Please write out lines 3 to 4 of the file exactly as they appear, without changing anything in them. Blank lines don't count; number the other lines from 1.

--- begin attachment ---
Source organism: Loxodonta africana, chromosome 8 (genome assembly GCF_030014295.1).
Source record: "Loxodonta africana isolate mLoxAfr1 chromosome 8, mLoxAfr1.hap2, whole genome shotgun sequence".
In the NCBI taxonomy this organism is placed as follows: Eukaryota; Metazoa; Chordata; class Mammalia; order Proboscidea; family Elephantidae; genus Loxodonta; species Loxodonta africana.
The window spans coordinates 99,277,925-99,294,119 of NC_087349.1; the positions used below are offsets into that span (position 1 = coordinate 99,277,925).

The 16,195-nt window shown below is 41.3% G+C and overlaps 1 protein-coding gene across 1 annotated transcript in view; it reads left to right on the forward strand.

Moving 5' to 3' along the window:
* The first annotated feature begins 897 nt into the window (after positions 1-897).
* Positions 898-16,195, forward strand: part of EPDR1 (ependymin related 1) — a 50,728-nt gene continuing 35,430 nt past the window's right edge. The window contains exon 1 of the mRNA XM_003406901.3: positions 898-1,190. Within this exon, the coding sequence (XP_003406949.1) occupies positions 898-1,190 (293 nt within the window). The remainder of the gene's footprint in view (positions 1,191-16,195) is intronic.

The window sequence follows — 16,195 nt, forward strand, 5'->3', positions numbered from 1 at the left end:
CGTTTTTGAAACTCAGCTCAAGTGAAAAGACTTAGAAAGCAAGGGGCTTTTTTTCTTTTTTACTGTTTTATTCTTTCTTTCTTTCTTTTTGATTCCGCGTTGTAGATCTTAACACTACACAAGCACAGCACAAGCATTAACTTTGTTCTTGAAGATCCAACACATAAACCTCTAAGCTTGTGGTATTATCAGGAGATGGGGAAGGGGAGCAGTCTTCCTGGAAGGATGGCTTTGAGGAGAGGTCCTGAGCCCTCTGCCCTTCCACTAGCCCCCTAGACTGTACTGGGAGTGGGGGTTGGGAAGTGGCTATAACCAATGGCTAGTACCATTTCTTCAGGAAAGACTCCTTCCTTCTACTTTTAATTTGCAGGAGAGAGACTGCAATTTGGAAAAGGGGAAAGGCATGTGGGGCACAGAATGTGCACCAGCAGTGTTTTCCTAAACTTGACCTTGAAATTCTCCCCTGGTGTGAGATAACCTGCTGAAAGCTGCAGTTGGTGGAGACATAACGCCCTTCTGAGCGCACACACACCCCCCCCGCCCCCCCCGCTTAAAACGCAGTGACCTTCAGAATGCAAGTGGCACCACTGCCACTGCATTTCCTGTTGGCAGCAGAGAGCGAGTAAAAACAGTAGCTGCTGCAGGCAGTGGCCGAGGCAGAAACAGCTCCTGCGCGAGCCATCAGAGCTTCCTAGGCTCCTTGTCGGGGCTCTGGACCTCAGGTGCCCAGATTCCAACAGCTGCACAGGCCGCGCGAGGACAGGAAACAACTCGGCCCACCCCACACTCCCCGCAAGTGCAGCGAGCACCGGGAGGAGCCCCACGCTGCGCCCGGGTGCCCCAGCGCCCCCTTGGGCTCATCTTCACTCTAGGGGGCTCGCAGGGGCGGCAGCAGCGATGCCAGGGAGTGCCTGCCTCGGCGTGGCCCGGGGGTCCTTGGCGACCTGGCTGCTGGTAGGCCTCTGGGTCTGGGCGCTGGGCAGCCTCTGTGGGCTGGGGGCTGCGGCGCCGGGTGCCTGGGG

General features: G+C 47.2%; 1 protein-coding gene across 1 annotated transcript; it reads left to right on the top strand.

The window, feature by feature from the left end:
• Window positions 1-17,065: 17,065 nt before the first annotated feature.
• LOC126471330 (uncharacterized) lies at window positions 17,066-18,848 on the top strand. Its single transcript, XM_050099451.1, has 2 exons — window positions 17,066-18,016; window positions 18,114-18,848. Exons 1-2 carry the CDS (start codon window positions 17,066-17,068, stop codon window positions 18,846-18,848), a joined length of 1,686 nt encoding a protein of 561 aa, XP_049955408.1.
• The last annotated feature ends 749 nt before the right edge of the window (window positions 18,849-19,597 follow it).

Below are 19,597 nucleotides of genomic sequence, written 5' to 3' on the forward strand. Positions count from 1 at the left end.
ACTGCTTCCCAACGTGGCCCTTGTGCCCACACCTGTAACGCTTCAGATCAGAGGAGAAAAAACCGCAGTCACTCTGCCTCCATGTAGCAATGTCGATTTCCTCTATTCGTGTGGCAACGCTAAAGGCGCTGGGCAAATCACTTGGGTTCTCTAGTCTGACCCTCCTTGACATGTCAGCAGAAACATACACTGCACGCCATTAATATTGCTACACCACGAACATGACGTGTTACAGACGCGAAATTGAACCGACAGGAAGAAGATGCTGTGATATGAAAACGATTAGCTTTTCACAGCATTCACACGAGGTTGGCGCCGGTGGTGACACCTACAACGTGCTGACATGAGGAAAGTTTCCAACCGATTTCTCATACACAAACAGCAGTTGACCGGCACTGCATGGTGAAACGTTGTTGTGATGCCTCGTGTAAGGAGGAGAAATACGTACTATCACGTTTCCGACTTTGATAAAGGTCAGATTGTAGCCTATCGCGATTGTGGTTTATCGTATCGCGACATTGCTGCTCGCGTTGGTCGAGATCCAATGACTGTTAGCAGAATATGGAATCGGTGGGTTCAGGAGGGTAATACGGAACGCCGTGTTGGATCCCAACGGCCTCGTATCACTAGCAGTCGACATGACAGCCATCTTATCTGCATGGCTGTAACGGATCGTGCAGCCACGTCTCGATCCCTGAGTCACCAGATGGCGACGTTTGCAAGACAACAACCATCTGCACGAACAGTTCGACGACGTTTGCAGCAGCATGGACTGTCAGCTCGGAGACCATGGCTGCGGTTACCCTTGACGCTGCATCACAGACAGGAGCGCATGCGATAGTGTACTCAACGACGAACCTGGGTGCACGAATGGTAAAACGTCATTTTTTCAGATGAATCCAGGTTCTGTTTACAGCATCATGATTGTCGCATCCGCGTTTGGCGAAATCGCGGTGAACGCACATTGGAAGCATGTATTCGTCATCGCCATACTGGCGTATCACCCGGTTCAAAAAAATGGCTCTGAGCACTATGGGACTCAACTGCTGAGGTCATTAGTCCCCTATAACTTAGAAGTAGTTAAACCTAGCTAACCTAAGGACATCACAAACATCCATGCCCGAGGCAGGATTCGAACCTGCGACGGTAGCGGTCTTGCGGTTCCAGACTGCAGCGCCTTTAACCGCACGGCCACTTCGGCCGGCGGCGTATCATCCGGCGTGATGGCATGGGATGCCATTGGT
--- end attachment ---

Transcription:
In the NCBI taxonomy this organism is placed as follows: Eukaryota; Metazoa; Chordata; class Mammalia; order Proboscidea; family Elephantidae; genus Loxodonta; species Loxodonta africana.
The window spans coordinates 99,277,925-99,294,119 of NC_087349.1; the positions used below are offsets into that span (position 1 = coordinate 99,277,925).